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Around the World in Eaty Days - Countries 116-120

Cambodia - Samlor Korko

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Whilst many may understandably think of Cambodia's national dish as Amok as it is the dish most regularly eaten by tourists, a strong argument can be made for a more suitable national dish to be Samlor Korko. This literally translates to "soup mixing" due to the mixture of ingredients present in it. The characteristic flavour of the soup comes from prahok, a fermented fish paste, sometimes known as "cambodian cheese". I had to source this online, as I didn't really want to half-make the dish without all the flavour it deserves. Prahok has a very pungent smell, but in Samlor Korko it's definitely not an overwhelming flavour, more just acting as a fish-sauce-esque umami addition to the broth, adding to the fragrant base of palm sugar, MSG, ground toasted rice and Kreung paste, made of lemongrass, galangal, garlic, lime leaf and chilli. The soup is filled with veggies and as far as I can tell, it's the sort of dish where you add what you have. For me, this consisted of pork, unripe papaya, aubergine, butternut squash and beans. Unfortunately, I wasn't able to get any moringa leaves, but these are common additions. I was wary of the papaya initially, but the lack of natural sugars due to not yet being fully ripe stopped it from becoming sickly sweet.

Belize - Rice and Beans

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Possibly my favourite variation on rice and beans yet, Belize's offering is unique in that the rice and beans are cooked in coconut milk. The protein is up to you. I chose to use prawns, though chicken is very coimmon - I just eat a lot of chicken on my culinary "travels". In addition tn the eponymous rice and beans, the dish also contains a plethora of flavourings, including garlic, onion, celery, parsley and bay, as well as green pepper, presumably just for a touch of veg on the plate. I served with fried plantain chips, which is enough carbs for my taste, but regularly it is also served along with a potato salad.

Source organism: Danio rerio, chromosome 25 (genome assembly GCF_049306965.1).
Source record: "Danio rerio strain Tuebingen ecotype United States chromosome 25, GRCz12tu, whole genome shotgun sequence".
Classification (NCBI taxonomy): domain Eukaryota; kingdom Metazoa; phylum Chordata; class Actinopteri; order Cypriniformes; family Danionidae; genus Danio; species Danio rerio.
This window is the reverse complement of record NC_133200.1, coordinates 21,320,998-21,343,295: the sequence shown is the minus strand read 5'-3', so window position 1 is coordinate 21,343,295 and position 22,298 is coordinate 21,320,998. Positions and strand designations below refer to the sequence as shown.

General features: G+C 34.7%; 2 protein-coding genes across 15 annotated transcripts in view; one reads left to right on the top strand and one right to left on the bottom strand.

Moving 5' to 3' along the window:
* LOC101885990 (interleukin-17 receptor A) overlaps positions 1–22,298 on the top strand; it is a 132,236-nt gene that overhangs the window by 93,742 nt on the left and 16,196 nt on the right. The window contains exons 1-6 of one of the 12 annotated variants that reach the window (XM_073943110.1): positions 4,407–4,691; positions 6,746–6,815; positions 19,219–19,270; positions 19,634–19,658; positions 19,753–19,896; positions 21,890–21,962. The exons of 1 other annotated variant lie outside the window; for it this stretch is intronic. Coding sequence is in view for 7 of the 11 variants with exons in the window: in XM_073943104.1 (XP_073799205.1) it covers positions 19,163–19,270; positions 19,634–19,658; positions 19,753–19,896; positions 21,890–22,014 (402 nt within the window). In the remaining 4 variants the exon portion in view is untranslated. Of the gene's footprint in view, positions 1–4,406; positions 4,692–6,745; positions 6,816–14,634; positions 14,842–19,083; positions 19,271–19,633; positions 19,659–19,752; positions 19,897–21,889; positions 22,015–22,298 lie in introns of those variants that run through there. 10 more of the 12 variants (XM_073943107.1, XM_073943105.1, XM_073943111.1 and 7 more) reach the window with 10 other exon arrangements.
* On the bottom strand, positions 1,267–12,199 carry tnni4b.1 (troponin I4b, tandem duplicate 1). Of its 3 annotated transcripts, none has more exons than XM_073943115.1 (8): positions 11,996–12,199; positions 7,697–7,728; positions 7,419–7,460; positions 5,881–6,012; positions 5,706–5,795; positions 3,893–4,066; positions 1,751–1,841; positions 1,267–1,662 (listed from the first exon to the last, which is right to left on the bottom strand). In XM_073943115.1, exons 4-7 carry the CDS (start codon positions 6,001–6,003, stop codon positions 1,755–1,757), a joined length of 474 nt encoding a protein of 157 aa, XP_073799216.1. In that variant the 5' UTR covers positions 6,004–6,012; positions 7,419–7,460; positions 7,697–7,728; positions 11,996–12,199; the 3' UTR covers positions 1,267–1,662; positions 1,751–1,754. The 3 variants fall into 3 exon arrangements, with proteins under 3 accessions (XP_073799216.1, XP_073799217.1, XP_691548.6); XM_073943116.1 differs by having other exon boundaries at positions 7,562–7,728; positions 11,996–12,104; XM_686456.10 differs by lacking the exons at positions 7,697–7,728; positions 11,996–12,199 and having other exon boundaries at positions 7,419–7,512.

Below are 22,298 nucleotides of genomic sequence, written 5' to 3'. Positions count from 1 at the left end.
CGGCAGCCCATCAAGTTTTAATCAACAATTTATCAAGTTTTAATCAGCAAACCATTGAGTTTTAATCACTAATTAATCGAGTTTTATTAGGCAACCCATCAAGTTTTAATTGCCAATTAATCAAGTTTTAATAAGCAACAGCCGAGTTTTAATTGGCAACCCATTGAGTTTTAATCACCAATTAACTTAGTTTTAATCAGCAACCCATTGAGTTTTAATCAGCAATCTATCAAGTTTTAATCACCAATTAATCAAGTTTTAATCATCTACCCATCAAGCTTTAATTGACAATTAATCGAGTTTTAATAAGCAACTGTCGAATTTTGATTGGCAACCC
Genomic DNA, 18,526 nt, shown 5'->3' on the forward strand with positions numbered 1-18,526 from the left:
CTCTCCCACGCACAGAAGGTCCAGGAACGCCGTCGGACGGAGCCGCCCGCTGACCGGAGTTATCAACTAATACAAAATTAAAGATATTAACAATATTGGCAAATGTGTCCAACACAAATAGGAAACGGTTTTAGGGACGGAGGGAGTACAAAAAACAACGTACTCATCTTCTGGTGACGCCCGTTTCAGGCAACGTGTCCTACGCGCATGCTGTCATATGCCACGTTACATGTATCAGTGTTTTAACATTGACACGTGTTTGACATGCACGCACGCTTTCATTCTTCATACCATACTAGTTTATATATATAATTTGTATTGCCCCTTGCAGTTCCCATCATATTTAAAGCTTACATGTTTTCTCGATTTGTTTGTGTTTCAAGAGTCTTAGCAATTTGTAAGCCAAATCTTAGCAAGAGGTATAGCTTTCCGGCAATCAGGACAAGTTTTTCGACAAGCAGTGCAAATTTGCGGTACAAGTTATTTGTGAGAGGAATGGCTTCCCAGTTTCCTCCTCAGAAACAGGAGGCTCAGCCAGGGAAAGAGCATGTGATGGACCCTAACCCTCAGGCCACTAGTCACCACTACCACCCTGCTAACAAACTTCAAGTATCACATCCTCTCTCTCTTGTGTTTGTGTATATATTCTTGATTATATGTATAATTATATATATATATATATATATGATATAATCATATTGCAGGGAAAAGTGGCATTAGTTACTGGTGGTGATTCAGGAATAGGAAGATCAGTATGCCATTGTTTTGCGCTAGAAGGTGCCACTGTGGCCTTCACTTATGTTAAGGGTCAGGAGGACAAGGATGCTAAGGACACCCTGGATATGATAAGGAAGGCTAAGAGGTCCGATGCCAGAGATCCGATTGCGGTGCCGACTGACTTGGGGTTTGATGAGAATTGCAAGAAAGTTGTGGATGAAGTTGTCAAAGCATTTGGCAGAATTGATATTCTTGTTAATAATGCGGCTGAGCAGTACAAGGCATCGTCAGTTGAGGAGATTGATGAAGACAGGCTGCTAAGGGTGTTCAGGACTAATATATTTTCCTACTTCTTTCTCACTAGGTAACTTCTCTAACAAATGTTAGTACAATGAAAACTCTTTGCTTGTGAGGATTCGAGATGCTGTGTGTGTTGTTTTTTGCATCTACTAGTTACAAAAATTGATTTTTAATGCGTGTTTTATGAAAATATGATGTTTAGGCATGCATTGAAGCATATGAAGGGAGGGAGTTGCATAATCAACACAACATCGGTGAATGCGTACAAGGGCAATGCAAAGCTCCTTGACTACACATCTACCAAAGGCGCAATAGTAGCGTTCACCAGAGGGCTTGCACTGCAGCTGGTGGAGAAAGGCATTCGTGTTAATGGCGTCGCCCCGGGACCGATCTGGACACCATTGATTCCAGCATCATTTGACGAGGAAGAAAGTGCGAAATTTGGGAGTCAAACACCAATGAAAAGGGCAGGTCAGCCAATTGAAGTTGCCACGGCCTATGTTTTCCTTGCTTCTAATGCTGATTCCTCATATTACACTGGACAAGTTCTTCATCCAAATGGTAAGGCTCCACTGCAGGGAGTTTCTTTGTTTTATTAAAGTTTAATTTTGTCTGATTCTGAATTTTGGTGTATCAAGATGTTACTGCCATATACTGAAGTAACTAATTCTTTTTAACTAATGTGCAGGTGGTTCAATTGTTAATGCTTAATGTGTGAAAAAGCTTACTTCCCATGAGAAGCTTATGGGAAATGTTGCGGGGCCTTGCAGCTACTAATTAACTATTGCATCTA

Micronesia - Chicken Kelaguen

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Micronesia's kelaguen refers to a dish where the protein (in this case chicken, though deer and seafood are also common) is marinated (in lemon juice for this particular recipe). The chicken is grilled and mixed through with grated coconut meat and green onions, then served alongside finadene sauce, a mix of soy sauce, lemon juice, vinegar, tomatoes and spring onions. As is evident from the photo, I served with tortillas and added red chilli for a little kick. I found that the sauce finadene was a fairly potent flavour, very sour and salty, but this worked well with the natural sweetness of the tomatoes and coconut.

Sri Lanka - Kottu Roti

Kottu Roti was a joy to eat, in that it was just a very new combination of tastes for me. This Sri Lankan dish is both vibrant in colour and flavour. For those unfamiliar, roti is a type of bread, not too dissimilar to naan or parathi (and is pictured here, both in and out of the bowl). It is cut up and mixed together with an egg stir fry and chicken curry, into one deeply textured meal. The combination of stir fry and curry adds plenty of spice and plenty of veggies, with flavours of chilli, tomato, and coconut among the dominant palette.

Australia - Roast Lamb

It's roast lamb. For much of the English-speaking world, though apparently not in the US, it's a typical Sunday lunch. This recipe called for the lamb to be cooked in thyme and garlic, and served with roasted potatoes, carrots and onions, as well as with fresh greens; peas and sugar snaps. I cooked lamb breast, which is quite a fatty cut, but far more affordable on a fairly restrictive budget. Given more money, I would absolutely cook lamb leg. That said I fully enjoyed my meal, and the time spent cooking the meat (just under two hours) made it nice and succulent.

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